I’ve been a fan of Kenneth Branagh for years; ever since I saw him as Professor Lockhart in Harry Potter and the Chamber Of Secrets. Then, when I got older, and I watched his directorial efforts, particularly his Shakespeare adaptations, my respect for him grew ten-fold. So when I heard that he was directing a period-mystery-thriller, I knew I’d have to give it a look. And, last night, I did just that. How was it, you ask? Well…

On the positive side, the movie looks amazing. And I don’t just mean the costumes and sets. The cinematography in this film is gorgeous. There are so many beautiful tracking shots, wherein the camera just glides down the train, pausing every once in a while to linger on a particular person or thing, that it makes you want to drool. And the acting, as you expect from a Branagh-helmed film, is superb. Everyone, even people who are only in a few scenes, does a terrific job. And that’s because every single character is played by a world-class actor. And lastly, and most importantly, the film is never boring. The pace is quick, and there are more than enough twists to keep you invested. So, if you’re just looking to watch a well-made mystery, you won’t be disappointed. This film definitely delivers on that front.

That said, I left the theater feeling somewhat let down. Not because of any technical shortcomings, mind you. The story just felt, for lack of a better word, silly. When you learn what’s actually going on, and how stupidly and conveniently connected everything is, you find yourself rolling your eyes. What? This person was actually faking his accent, because he’s really banging this person, who’s actually the ill-legitimate daughter of that person? That’s the kind of silly, overly convoluted nonsense this picture throws at you. If you’ve ever seen Clue, or, better yet, Murder By Death, which directly parodies Hercule Poirot, you know the kind of exaggerated, one-note characters that exist in this film. But unlike those movies, which are comedies, this film plays all the silliness straight, and, in so doing, kind of shoots itself in the foot. Yes, this movie is based off of a book written in the 1930s. But, the thing is, we don’t live in the 1930s. I think that perhaps they should have updated the story a bit; maybe omitted a few of the sillier twists.

Still, I’d be lying if I told you that this was a bad film, or that I wasn’t consistently engaged by it. So, for that reason, I would recommend you all go see it. I put it in the same category as films like The Foreigner; good premise, good production values, but less than stellar execution. Make of this what you will.

Three Billboards Outside Ebbing, Missouri (2017)

Greetings Loved Ones! Liu Is The Name, And Views Are My Game.

Seven months after her daughter is raped and murdered, Mildred Hayes, frustrated with the police department’s lack of results, rents out three billboards, on which she asks the question “raped while dying, and still no arrests, how come, Chief Willoughby?” This, naturally, upsets many of her neighbors, including the aforementioned Willoughby, who considers this an unfair attack on his character, seeing as how he’s dying of cancer. He and his racist, incompetent deputy, Dixon, demand that she take the posters down, but she refuses. This leads to them taking drastic actions, like arresting her co-workers, and threatening the man Mildred pays to rent the billboards. And, well, things get crazy, and I mean CRAZY, from there.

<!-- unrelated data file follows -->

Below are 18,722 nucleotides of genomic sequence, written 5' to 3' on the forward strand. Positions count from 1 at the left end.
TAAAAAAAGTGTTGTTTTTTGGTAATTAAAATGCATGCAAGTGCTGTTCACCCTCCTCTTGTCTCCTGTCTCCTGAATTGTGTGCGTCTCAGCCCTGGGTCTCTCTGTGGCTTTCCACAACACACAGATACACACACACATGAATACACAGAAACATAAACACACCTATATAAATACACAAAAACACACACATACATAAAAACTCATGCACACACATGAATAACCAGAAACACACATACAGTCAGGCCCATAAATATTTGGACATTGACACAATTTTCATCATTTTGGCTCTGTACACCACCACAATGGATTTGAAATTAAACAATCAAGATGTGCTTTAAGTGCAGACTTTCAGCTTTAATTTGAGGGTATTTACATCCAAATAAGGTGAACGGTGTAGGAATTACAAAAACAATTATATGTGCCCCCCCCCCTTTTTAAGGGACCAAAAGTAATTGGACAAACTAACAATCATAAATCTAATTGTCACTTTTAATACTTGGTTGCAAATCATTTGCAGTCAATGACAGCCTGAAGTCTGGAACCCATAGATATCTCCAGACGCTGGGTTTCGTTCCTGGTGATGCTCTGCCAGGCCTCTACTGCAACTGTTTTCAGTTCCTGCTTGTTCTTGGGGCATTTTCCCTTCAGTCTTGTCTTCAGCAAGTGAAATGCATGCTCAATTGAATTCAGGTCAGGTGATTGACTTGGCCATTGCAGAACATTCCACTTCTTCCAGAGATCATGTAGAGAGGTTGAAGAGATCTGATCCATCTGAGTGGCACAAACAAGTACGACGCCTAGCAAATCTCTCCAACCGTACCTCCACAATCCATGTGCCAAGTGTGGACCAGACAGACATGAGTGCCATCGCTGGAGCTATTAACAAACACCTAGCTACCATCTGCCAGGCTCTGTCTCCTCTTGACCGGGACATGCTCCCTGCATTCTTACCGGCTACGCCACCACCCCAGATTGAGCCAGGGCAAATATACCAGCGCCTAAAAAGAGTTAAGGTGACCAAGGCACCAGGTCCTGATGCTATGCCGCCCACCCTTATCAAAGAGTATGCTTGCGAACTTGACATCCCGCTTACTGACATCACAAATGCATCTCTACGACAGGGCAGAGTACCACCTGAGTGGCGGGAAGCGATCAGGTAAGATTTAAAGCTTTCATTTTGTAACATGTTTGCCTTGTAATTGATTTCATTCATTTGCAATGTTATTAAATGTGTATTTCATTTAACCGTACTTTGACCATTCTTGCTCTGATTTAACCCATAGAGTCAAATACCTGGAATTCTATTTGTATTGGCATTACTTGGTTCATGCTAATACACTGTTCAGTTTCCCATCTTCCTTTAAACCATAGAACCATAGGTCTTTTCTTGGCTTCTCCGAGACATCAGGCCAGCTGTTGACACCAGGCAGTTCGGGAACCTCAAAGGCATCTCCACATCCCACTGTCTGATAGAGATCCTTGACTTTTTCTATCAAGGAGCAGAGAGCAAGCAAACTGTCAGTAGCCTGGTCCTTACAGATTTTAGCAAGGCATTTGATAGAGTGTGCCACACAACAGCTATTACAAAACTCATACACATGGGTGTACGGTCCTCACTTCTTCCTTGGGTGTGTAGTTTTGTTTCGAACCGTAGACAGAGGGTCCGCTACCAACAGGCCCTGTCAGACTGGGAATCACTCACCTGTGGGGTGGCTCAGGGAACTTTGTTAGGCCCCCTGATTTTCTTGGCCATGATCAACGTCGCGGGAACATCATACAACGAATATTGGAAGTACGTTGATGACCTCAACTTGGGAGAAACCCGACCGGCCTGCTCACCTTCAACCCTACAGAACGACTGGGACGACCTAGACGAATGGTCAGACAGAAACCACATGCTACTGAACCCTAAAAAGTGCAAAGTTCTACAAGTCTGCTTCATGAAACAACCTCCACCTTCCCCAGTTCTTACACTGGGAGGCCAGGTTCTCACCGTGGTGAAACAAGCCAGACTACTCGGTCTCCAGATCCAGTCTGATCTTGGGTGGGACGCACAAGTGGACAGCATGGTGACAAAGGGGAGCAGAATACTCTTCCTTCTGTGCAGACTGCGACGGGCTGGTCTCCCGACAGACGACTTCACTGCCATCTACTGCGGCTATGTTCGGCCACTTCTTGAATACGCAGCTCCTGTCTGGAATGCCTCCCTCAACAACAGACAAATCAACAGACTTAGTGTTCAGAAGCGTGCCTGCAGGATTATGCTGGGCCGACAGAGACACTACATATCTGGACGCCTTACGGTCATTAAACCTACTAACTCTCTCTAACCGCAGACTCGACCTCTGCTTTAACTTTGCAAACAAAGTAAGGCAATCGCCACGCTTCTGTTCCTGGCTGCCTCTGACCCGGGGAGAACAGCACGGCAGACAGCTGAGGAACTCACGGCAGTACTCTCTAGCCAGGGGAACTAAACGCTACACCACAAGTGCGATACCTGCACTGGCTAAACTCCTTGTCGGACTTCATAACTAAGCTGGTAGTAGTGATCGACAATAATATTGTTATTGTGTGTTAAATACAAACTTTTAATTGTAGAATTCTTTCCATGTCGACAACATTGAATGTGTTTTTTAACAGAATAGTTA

Have you ever watched a movie that was great for the first half, but then, somewhere along the way, it just lost you? Well, I have. And it’s exactly what I experienced with this picture. For the first 40 minutes or so, I was loving every second of it. The set-up was interesting, the performances were SUPERB, and the dialogue, as expected from writer-director Martin McDonagh, was sharp, interesting, and darkly comedic. There was even one point, where Mildred monologues to a Priest about the Crips and the Bloods, that I actually started thinking that this was his best film yet.

But then something happened, which I won’t say here, that totally changed the tone and direction of the movie. And while I was extremely shocked by it, I was still willing to give the picture the benefit of the doubt. Maybe McDonagh was experimenting. Maybe he was trying to take this story in a direction we’d never seen before. Then something else happened, something that I will say here, that caused me to completely tune out. At one point in this movie, Dixon, who is feeling sad about something, goes over to the office of the man Mildred rents the billboards from, beats him and his secretary to within an inch of their lives, and even throws the former out the window. At that point, I just stopped caring. I already hated Dixon, but when I saw him beating an innocent woman, and throwing a guy who was just doing his job out a window, and then stomping on his face, I lost all interest in his character. Which was bad for the movie, since it later does everything in its power to make him seem likable and sympathetic. I understand that it is very common in fiction to give characters arcs where they start off bad and become good, but there are times when you can take it too far, and the characters are shown as so unlikable that you don’t want to follow them. That is exactly what happened with this movie, and Dixon. But beyond simply going too far, this film also suffers from what I will refer to as “Full Metal Jacket Syndrome.” This is when a movie’s first half is tight, well-constructed, and building up to something, but then its second half is meandering and pointless. The first half of this movie, where Mildred and Willoughby are squaring off, is so damn good, that when the second half, which completely abandons that dynamic, rears its ugly head, you almost want to scream with frustration.